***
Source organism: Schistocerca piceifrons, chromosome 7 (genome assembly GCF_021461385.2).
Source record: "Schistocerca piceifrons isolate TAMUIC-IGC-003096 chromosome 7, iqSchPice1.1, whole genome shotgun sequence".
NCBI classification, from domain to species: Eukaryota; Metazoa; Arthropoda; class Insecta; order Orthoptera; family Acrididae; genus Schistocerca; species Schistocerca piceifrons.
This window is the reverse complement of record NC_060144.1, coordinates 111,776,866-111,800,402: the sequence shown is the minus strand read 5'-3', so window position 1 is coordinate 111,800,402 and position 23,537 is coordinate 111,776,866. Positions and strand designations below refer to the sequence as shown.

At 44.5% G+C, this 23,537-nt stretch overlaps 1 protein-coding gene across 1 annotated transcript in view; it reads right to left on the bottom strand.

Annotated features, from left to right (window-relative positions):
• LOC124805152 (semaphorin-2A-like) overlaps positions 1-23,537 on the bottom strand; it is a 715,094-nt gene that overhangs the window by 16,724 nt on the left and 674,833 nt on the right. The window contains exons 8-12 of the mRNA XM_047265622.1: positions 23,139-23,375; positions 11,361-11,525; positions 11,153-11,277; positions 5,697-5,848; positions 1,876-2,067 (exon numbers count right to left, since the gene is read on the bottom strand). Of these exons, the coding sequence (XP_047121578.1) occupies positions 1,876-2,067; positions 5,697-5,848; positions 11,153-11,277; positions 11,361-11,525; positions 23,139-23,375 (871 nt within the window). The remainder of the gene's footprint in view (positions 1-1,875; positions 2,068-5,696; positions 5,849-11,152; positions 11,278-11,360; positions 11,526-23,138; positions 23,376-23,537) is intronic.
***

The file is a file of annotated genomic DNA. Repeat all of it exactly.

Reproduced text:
Source organism: Schistocerca piceifrons, chromosome 7 (genome assembly GCF_021461385.2).
Source record: "Schistocerca piceifrons isolate TAMUIC-IGC-003096 chromosome 7, iqSchPice1.1, whole genome shotgun sequence".
NCBI classification, from domain to species: Eukaryota; Metazoa; Arthropoda; class Insecta; order Orthoptera; family Acrididae; genus Schistocerca; species Schistocerca piceifrons.
This window is the reverse complement of record NC_060144.1, coordinates 111,776,866-111,800,402: the sequence shown is the minus strand read 5'-3', so window position 1 is coordinate 111,800,402 and position 23,537 is coordinate 111,776,866. Positions and strand designations below refer to the sequence as shown.

At 44.5% G+C, this 23,537-nt stretch overlaps 1 protein-coding gene across 1 annotated transcript in view; it reads right to left on the bottom strand.

Annotated features, from left to right (window-relative positions):
• LOC124805152 (semaphorin-2A-like) overlaps positions 1-23,537 on the bottom strand; it is a 715,094-nt gene that overhangs the window by 16,724 nt on the left and 674,833 nt on the right. The window contains exons 8-12 of the mRNA XM_047265622.1: positions 23,139-23,375; positions 11,361-11,525; positions 11,153-11,277; positions 5,697-5,848; positions 1,876-2,067 (exon numbers count right to left, since the gene is read on the bottom strand). Of these exons, the coding sequence (XP_047121578.1) occupies positions 1,876-2,067; positions 5,697-5,848; positions 11,153-11,277; positions 11,361-11,525; positions 23,139-23,375 (871 nt within the window). The remainder of the gene's footprint in view (positions 1-1,875; positions 2,068-5,696; positions 5,849-11,152; positions 11,278-11,360; positions 11,526-23,138; positions 23,376-23,537) is intronic.